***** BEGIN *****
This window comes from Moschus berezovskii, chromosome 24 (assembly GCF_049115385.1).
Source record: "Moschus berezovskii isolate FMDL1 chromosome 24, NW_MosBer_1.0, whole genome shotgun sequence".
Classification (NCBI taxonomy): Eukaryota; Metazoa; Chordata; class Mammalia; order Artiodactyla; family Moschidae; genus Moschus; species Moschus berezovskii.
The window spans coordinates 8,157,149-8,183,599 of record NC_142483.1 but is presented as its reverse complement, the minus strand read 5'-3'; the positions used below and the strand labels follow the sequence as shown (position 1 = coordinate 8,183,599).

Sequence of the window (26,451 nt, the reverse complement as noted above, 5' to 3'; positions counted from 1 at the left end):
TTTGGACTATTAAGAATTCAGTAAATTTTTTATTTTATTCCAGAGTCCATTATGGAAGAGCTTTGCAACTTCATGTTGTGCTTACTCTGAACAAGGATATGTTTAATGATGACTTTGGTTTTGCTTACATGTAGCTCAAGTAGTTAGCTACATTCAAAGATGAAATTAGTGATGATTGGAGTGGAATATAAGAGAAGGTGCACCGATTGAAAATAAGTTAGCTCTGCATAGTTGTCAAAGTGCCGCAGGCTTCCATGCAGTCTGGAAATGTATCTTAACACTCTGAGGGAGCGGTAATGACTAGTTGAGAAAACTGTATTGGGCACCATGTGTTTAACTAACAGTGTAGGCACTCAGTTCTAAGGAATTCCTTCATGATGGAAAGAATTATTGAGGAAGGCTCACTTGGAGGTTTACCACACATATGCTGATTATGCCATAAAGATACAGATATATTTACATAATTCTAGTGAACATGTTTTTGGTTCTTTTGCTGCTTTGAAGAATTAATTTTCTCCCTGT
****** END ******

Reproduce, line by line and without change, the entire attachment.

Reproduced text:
This window comes from Moschus berezovskii, chromosome 24 (assembly GCF_049115385.1).
Source record: "Moschus berezovskii isolate FMDL1 chromosome 24, NW_MosBer_1.0, whole genome shotgun sequence".
Classification (NCBI taxonomy): Eukaryota; Metazoa; Chordata; class Mammalia; order Artiodactyla; family Moschidae; genus Moschus; species Moschus berezovskii.
The window spans coordinates 8,157,149-8,183,599 of record NC_142483.1 but is presented as its reverse complement, the minus strand read 5'-3'; the positions used below and the strand labels follow the sequence as shown (position 1 = coordinate 8,183,599).

Sequence of the window (26,451 nt, the reverse complement as noted above, 5' to 3'; positions counted from 1 at the left end):
TTTGGACTATTAAGAATTCAGTAAATTTTTTATTTTATTCCAGAGTCCATTATGGAAGAGCTTTGCAACTTCATGTTGTGCTTACTCTGAACAAGGATATGTTTAATGATGACTTTGGTTTTGCTTACATGTAGCTCAAGTAGTTAGCTACATTCAAAGATGAAATTAGTGATGATTGGAGTGGAATATAAGAGAAGGTGCACCGATTGAAAATAAGTTAGCTCTGCATAGTTGTCAAAGTGCCGCAGGCTTCCATGCAGTCTGGAAATGTATCTTAACACTCTGAGGGAGCGGTAATGACTAGTTGAGAAAACTGTATTGGGCACCATGTGTTTAACTAACAGTGTAGGCACTCAGTTCTAAGGAATTCCTTCATGATGGAAAGAATTATTGAGGAAGGCTCACTTGGAGGTTTACCACACATATGCTGATTATGCCATAAAGATACAGATATATTTACATAATTCTAGTGAACATGTTTTTGGTTCTTTTGCTGCTTTGAAGAATTAATTTTCTCCCTGT